Conquering Karioke mountain
Tam Dao Travel Blog› entry 24 of 44 › view all entries
Ohhh the joy of night trains. We were lulled to sleep by the sound of slamming doors and the dry gurggle of people hucking up lumps of phlegm. Occassionally our slumber would be disturbed by a women violonelty opening the doors trying to sell fruit, as if we would want an apple at 2am! We got into Hanoi at 4am and got into a taxi to Kim Ma bus station. Our Taxi driver had confidently nodded his head when we declared our destination, but after a few minites it was apparent he was lost, we drove around the deserted Kim Ma district and when I pointed out the bus station on the map I had in my bag for occassions such as this (complete with a bus logo on it) we still drove around in circles.
Luckily the teacher found out where we could get a bus from and we were going to the same place so it was only a minor delay.
Once we were up we decided to explore. We first needed to satisfy the rumble in our stomachs and made our way to one of the local restaraunts. The guideboook did say the food in Tam Dao was poor and credit where credit is due it was correct - for once. The menu resembled a recipe for a witches brew with sauted porcupine, casseroled fox and my favourate grilled sqwyrill! Tam Dao, once a naturalists paradise is now claimed to be one of the top five worst palces in Asia to see wildlife, no suprise as its all on the menu.
Next stop was to be the highlight, the climb up the mounatin trail to a radio tower. I had been told that this would be a streamside stroll through some nice forest and good for bird watching, well the stream was dry, the path littered with rubbish, the 1000s of steps torture and the only bird we saw was a dead one bizzarrely wedged under a rock. Tam dao appeared to be party town (judging from the karioke bars) and more and more buses bringing university students from Hanoi were arriving by the minute. We passed hundreds of students climbing back down the mountain, they were really friendly and we said hello to nearly everyone of them, We were asked to pose for photos with some and others snapped us with telephoto lenses from afar, it was a bit daunting and I had to contain the urge to mooney them. The tranquility was marred by the booming karioke and screams from raucus drinking games echoing of the mountain slopes, not the mountain escape we had anticipated.
We finally climbed through a really nice bit of forest and began to enjoy the location untill we came to the sumit. A huge monstrous concrete and wrought iron radio tower blighted the mountain reaching up into the clouds, it was soooooo ugly yet scores of people posed in front of it ''one for the mantle piece'' suzan said under her breath. This juxtaposition is common across Vietnam although it still takes us by suprise, radio towers spoil mountain vistas, concrete factories crowd national parks and power stations dominate forested hill sides. We climbed down and befriended a group of students who invited us to a party.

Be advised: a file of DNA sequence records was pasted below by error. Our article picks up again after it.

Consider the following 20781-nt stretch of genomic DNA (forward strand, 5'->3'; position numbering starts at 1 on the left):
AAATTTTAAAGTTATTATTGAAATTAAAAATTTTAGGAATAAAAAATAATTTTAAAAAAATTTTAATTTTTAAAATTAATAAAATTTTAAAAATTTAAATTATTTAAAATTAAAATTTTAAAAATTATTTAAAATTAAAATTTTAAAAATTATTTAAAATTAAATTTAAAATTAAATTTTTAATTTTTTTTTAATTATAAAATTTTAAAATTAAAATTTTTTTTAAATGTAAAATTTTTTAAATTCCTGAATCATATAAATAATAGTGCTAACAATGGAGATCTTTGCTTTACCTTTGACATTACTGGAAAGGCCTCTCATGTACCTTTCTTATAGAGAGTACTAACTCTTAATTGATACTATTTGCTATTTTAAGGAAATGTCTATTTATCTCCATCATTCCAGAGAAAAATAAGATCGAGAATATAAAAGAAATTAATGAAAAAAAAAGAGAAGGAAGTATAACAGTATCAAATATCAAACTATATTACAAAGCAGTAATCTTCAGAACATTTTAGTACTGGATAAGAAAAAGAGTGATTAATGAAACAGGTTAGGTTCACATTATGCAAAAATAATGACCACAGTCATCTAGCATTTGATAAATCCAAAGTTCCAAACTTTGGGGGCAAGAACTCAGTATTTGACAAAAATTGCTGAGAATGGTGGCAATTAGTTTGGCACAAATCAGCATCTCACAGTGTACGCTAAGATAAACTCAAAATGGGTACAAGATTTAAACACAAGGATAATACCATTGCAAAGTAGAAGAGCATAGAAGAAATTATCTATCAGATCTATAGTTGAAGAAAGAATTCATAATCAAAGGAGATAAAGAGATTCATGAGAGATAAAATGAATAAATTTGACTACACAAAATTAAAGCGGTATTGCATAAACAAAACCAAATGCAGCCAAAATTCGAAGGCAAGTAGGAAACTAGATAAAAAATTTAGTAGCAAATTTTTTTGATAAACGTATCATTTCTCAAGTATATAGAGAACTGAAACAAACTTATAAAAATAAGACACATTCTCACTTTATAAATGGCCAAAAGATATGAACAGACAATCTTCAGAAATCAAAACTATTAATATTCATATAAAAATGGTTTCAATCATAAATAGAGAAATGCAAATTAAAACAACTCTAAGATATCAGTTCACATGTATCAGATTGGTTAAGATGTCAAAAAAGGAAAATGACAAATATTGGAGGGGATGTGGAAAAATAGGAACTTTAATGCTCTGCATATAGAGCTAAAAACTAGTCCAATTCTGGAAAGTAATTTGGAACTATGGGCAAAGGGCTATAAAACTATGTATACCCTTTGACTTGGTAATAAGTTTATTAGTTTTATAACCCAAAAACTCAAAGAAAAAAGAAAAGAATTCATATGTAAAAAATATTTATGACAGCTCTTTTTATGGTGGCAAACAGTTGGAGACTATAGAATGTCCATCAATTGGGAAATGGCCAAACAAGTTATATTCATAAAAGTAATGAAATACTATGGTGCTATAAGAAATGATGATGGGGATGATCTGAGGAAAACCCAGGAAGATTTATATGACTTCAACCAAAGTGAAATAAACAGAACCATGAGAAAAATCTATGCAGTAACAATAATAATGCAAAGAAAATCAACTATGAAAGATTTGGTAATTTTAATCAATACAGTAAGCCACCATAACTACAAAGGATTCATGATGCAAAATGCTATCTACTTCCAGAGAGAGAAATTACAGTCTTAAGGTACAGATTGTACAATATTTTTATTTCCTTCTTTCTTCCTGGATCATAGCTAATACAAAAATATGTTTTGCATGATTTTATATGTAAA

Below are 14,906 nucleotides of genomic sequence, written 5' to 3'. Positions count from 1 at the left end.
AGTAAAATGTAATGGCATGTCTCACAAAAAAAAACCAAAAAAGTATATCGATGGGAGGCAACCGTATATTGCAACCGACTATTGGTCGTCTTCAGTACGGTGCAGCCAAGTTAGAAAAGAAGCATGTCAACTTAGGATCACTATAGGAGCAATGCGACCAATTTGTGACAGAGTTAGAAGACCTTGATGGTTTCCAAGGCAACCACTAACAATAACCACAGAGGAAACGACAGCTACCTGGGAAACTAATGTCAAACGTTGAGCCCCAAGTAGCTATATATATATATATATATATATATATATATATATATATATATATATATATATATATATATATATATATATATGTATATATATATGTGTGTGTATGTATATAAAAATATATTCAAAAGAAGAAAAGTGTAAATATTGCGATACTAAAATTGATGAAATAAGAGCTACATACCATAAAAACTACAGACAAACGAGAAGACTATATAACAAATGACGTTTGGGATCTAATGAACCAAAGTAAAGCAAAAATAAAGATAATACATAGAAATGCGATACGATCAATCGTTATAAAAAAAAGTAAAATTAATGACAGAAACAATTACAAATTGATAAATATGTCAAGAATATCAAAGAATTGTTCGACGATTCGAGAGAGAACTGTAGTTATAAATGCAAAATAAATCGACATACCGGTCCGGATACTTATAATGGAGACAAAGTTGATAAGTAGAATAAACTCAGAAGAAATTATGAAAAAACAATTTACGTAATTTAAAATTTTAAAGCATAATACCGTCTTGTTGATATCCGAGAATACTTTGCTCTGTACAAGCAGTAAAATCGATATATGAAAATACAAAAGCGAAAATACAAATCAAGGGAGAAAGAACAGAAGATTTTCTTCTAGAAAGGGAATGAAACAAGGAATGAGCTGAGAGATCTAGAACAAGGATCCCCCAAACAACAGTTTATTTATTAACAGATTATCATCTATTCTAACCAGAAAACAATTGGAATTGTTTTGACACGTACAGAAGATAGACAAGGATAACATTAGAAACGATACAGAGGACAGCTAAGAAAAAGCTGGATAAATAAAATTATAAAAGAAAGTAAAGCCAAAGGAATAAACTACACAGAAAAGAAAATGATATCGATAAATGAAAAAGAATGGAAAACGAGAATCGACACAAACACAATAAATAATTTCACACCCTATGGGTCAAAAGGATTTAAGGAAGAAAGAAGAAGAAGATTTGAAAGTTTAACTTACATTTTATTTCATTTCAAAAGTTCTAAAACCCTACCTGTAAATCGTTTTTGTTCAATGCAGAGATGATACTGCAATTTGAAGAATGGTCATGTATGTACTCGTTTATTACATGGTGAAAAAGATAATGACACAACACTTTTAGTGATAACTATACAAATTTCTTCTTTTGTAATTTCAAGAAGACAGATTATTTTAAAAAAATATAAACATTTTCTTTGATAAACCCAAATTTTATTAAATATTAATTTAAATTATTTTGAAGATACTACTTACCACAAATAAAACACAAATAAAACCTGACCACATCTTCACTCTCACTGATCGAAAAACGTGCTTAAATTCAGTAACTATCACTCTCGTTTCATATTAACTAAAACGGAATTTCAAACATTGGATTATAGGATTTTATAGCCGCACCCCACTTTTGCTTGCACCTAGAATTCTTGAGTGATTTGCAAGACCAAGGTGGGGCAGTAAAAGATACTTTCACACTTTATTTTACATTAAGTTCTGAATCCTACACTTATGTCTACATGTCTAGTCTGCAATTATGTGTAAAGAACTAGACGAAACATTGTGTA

After dinner (fried potatoe), we prepared to go out into the forest and see if we could spot at least some wildlife. We had found one small stream and we spent half an hour photographing the few frogs we found there. On the way back to the hotel we heard loud quacks coming from a gulley. I scrambled down the litter filled slopes and into the stream, passing a stinking dead snake on the way. We found huge fat frogs calling from rocky crevices in the stream, they resembled the potatoes we had been eating earlier. They were really cool and I was well chuffed. Tam Dao wasnt so bad after all. The karioke had not abated and we tried to sleep but for some reason our room started to smell of sewage, not pleasant.
We checked out the following morning and took a taxi down the mountain to a bear resue center run by animals asia. We met with Chinh who was a great guide. He showed us round the amazing center with huge outdoor enclosures, vet facilities, quarantine, herbal gardens and most importantly showed us the bears. The center is home to two speacies of bear Sun bears and moon bears (moon bears are Asiatic black bears but called moon bears over here due to the crescent shaped white marking they have on their chests). All the bears looked healthy and snuffled through the grass, rolled logs, lounged in ponds and tussled playfully with each other. Who could believe that all of these animals have a sad past. They were all resuced from bear farms where they are kept in crates they can only just turn around in, they are fed gruel and once a month would have been drugged with ketamin, legs spread eagled and tied with ropes, an ultrasound used to find the gall bladder and a 4 inch needle used to extract the bile, worth $100 per cc. Many of the bears die due to infections as facilities are hardly state of the art and much of the bile is contaminated with puss and bacteria. The bears have broken or fractured teeth from gnawing at the bars and many have missing limbs from the snare traps they are caught in. The bear farm industry is illegal but roughly 3000 bears remain in farms in Vietnam alone. The center provides a safe retirment for these poor creatures who couldnt go back into the wild as there is no safe place to put them, many of the bears could not cope. The center has special units for blind and deaf bears or for those that cant be mixed with others. It provides education for school kids and any other interested party and promotes herbal alternatives to bear bile, I must say it brought out the bunny hugger in me!